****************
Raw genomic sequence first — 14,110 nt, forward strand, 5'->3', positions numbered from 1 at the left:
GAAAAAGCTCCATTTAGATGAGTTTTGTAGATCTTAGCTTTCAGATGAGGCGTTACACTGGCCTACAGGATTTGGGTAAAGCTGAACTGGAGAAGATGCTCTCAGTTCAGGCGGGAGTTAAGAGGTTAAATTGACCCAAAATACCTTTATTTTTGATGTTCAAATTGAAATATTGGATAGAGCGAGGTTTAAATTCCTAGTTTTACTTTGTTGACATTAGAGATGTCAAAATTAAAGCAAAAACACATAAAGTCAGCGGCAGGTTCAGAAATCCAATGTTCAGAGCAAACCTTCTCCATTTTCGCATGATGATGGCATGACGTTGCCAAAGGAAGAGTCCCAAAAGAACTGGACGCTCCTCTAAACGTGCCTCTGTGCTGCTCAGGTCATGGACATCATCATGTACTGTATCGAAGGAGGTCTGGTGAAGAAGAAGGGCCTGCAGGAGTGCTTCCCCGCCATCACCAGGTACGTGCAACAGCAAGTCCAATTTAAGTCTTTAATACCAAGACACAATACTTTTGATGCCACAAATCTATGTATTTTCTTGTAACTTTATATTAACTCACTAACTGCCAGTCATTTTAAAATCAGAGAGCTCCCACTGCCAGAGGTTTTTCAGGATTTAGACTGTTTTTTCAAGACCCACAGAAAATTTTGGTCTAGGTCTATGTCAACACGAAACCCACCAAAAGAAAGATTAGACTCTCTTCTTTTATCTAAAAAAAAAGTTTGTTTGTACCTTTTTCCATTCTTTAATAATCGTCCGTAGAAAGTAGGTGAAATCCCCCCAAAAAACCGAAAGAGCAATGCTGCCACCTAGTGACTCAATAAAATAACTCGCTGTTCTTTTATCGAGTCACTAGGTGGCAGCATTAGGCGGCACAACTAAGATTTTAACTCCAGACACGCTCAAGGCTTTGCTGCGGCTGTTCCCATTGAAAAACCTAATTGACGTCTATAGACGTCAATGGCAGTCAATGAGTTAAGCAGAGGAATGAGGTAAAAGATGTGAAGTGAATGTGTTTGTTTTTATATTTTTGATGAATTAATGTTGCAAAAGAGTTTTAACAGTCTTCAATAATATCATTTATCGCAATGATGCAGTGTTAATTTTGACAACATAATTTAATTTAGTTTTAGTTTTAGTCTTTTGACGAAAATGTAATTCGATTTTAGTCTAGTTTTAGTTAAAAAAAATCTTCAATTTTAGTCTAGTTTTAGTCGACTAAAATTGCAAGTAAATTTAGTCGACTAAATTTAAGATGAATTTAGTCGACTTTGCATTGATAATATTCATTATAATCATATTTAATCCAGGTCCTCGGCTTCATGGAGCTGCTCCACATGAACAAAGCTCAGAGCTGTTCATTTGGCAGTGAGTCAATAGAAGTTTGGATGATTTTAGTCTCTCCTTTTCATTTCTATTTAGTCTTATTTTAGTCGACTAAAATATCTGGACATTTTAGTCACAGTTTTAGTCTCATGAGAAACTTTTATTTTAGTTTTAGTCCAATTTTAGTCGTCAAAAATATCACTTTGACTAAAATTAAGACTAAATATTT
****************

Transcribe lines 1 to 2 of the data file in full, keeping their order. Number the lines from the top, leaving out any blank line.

Raw genomic sequence first — 14,110 nt, forward strand, 5'->3', positions numbered from 1 at the left:
GAAAAAGCTCCATTTAGATGAGTTTTGTAGATCTTAGCTTTCAGATGAGGCGTTACACTGGCCTACAGGATTTGGGTAAAGCTGAACTGGAGAAGATGCTCTCAGTTCAGGCGGGAGTTAAGAGGTTAAATTGACCCAAAATACCTTTATTTTTGATGTTCAAATTGAAATATTGGATAGAGCGAGGTTTAAATTCCTAGTTTTACTTTGTTGACATTAGAGATGTCAAAATTAAAGCAAAAACACATAAAGTCAGCGGCAGGTTCAGAAATCCAATGTTCAGAGCAAACCTTCTCCATTTTCGCATGATGATGGCATGACGTTGCCAAAGGAAGAGTCCCAAAAGAACTGGACGCTCCTCTAAACGTGCCTCTGTGCTGCTCAGGTCATGGACATCATCATGTACTGTATCGAAGGAGGTCTGGTGAAGAAGAAGGGCCTGCAGGAGTGCTTCCCCGCCATCACCAGGTACGTGCAACAGCAAGTCCAATTTAAGTCTTTAATACCAAGACACAATACTTTTGATGCCACAAATCTATGTATTTTCTTGTAACTTTATATTAACTCACTAACTGCCAGTCATTTTAAAATCAGAGAGCTCCCACTGCCAGAGGTTTTTCAGGATTTAGACTGTTTTTTCAAGACCCACAGAAAATTTTGGTCTAGGTCTATGTCAACACGAAACCCACCAAAAGAAAGATTAGACTCTCTTCTTTTATCTAAAAAAAAAGTTTGTTTGTACCTTTTTCCATTCTTTAATAATCGTCCGTAGAAAGTAGGTGAAATCCCCCCAAAAAACCGAAAGAGCAATGCTGCCACCTAGTGACTCAATAAAATAACTCGCTGTTCTTTTATCGAGTCACTAGGTGGCAGCATTAGGCGGCACAACTAAGATTTTAACTCCAGACACGCTCAAGGCTTTGCTGCGGCTGTTCCCATTGAAAAACCTAATTGACGTCTATAGACGTCAATGGCAGTCAATGAGTTAAGCAGAGGAATGAGGTAAAAGATGTGAAGTGAATGTGTTTGTTTTTATATTTTTGATGAATTAATGTTGCAAAAGAGTTTTAACAGTCTTCAATAATATCATTTATCGCAATGATGCAGTGTTAATTTTGACAACATAATTTAATTTAGTTTTAGTTTTAGTCTTTTGACGAAAATGTAATTCGATTTTAGTCTAGTTTTAGTTAAAAAAAATCTTCAATTTTAGTCTAGTTTTAGTCGACTAAAATTGCAAGTAAATTTAGTCGACTAAATTTAAGATGAATTTAGTCGACTTTGCATTGATAATATTCATTATAATCATATTTAATCCAGGTCCTCGGCTTCATGGAGCTGCTCCACATGAACAAAGCTCAGAGCTGTTCATTTGGCAGTGAGTCAATAGAAGTTTGGATGATTTTAGTCTCTCCTTTTCATTTCTATTTAGTCTTATTTTAGTCGACTAAAATATCTGGACATTTTAGTCACAGTTTTAGTCTCATGAGAAACTTTTATTTTAGTTTTAGTCCAATTTTAGTCGTCAAAAATATCACTTTGACTAAAATTAAGACTAAATATTT